Film & TV: Where are the women?

On Tuesday, 5th March, Tortoise and Fora celebrated International Women’s Day by getting to grips with a chewy discussion on women in film and TV. We’re grateful to Fora for asking us to convene this discussion.

The ThinkIn is the engine of our journalism. We use it to inform our approach to stories we’re already working on, to gather your expertise and ideas and to help us identify new stories that need telling. As well as the editor’s playback at the end of the ThinkIn, we always produce a slower, more considered version – a ‘readout’, or in the daily digital edition, the Tortoise Take. Here’s last night’s, informed by you.

ThinkIn Readout – Film & TV: Where are the women?
The subject was ‘where are the women?’ and it’s fair to say that for too long the answer has been ‘nowhere to be seen’. There were some chilling facts thrown out in the room. Among them, BFI (British Film Institute) statistics show that between 1911-2017:
– The most common word in film titles was ‘man’
– There were exactly the same number of female directors in 2017 as there were in 1911
– The percentage of women cast in British films has remained unchanged in 100 years
– Since the beginning of time, 93% of British films have been directed by men.

In TV, the picture is no rosier: between 2004-2017 there was a grand total of two pieces of original writing by women commissioned by Channel 4.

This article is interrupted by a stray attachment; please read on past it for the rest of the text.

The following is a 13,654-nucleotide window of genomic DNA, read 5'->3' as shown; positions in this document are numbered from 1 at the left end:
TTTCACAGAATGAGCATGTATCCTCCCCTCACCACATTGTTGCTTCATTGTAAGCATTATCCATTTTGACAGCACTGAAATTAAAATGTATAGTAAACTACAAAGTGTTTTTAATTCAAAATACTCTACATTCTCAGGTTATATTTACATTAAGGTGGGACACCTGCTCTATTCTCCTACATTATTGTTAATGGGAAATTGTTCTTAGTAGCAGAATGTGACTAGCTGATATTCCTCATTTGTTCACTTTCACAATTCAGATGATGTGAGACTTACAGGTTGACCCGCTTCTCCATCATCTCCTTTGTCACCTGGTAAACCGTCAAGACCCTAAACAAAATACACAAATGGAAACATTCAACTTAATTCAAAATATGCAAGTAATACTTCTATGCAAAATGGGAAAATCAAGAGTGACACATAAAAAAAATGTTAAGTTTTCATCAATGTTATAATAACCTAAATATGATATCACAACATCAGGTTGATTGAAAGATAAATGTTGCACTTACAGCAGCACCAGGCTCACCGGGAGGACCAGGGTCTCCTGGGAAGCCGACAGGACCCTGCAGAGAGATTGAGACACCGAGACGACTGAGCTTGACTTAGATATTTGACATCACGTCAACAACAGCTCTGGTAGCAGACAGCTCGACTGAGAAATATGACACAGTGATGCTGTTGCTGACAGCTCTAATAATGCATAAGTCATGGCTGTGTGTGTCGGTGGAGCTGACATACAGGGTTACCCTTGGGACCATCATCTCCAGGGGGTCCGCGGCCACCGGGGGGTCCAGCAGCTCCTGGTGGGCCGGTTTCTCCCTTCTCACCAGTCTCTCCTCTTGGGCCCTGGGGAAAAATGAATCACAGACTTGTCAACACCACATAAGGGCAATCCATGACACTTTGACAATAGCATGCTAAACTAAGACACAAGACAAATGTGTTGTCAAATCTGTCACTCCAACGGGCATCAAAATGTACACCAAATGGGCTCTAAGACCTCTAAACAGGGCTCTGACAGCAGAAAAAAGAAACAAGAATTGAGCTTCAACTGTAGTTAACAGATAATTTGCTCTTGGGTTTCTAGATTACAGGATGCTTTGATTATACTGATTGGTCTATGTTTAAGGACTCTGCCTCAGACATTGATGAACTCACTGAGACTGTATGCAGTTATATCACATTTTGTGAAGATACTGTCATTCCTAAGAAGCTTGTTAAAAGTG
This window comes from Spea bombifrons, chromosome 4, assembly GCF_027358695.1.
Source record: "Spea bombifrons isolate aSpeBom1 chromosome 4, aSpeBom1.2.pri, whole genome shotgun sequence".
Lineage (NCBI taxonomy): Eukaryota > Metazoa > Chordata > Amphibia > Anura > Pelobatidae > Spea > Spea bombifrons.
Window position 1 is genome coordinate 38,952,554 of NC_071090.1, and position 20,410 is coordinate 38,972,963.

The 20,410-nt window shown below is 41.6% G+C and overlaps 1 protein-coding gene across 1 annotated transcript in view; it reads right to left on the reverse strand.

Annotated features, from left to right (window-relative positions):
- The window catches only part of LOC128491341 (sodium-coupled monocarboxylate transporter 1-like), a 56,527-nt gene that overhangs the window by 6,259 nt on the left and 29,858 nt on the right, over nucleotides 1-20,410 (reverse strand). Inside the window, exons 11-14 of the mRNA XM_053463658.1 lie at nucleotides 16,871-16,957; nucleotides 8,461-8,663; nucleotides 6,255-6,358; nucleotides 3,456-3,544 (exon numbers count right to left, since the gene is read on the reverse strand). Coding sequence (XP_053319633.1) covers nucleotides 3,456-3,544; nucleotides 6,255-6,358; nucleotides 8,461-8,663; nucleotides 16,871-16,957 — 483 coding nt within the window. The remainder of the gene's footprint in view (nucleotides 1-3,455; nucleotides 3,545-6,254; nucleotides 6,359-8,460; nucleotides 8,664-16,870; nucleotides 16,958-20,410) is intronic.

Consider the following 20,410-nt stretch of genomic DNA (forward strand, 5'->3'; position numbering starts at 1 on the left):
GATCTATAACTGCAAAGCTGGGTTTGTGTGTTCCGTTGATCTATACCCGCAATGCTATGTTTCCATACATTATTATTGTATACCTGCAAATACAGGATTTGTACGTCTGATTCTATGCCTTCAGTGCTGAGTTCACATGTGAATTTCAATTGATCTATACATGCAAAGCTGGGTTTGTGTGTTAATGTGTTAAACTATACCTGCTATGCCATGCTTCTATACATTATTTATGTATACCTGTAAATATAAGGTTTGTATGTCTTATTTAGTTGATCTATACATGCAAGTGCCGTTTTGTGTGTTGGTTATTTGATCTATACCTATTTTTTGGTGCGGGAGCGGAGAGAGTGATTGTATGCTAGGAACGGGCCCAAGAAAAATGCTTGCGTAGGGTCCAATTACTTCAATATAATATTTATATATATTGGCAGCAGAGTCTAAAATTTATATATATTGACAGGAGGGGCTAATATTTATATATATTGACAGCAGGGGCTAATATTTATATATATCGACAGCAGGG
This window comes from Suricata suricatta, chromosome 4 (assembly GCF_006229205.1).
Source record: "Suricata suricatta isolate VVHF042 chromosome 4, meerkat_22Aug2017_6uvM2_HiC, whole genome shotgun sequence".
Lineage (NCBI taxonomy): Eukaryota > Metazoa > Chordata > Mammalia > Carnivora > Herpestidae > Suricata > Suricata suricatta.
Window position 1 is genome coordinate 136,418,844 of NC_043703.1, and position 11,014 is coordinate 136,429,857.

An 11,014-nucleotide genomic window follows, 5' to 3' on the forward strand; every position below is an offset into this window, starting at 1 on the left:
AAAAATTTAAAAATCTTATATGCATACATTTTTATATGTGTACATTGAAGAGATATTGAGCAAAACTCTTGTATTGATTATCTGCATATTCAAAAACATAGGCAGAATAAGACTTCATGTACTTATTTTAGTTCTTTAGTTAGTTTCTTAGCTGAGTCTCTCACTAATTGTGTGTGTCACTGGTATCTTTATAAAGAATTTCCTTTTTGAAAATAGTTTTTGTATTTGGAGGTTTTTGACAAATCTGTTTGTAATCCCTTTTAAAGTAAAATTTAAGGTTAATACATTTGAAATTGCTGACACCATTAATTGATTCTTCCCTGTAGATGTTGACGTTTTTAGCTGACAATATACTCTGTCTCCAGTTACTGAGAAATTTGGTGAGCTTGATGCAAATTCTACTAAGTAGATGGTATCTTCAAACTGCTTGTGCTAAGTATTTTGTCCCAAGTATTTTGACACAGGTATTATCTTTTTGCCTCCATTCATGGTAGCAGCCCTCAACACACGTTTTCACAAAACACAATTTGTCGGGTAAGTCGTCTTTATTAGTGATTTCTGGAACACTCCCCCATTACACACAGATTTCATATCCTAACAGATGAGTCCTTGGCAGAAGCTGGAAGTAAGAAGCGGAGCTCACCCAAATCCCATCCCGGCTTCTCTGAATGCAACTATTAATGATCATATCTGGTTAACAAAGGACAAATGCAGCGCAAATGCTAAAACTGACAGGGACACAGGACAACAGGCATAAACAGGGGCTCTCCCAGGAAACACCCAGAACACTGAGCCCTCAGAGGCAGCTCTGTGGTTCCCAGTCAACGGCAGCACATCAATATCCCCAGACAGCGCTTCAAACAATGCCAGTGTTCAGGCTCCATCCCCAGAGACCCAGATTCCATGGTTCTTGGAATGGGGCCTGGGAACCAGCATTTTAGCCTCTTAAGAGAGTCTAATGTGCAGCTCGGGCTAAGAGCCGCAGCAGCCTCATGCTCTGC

Why does it matter? Research shows that more TV and film a girl watches, the worse her self-esteem. When a man is cast in all the dominant roles (politicians, doctors, lawyers) and the women repeatedly seen playing as prostitutes, housekeepers and receptionist, then that inevitably has an impact on how society values women. As Emily Francis, a campaigner for Era 50:50 told us: “If you see her you can be her”. We owe it to the next generation to make a radical change in how we portray women in screen.

And that change is happening, albeit painfully slowly. We didn’t even have the language to talk about these things some years ago. But thanks, in part, to the uproar around Harvey Weinstein and the MeToo movement, companies are increasingly introducing quotas, targets and inclusion riders (a clause where actors and actresses can insert into their contracts a demand for demographic representation in cast and crew). In our audience last night, a female scripted development producer in comedy had employed a crew of 75% women (compare that to the British film industry average: just 1% films that have a majority female crew).

We’re seeing great progress in what’s in the cinemas right now (The Favourite, and Mary Queen of Scots being two highlights) but why is it you can be a woman in leadership but only if you’re the queen of England?

We are, at last, witnessing more contemporary female stories come to the screen with spectacular results (see: Fleabag, which returned triumphantly to TV this week) proving womens’ stories are worth ‘taking a gamble on’. But this can’t be tokenistic. The economic system needs to change to support women in the industry after they become parents, for example (who, after all, wants to spend months on location away from their kids?) At Netflix they are introducing a five-day production week, this is a great start, but it’s just the beginning. If new companies can disrupt the gender imbalance as well as how we consume TV and film then that would be a welcome revolution indeed.

Merope Mills

This event was part of Fora’s International Women’s Day series, conceived to celebrate female achievement and ask what is means to be a woman in 2019, both within the workplace and beyond.Thank you for joining us.

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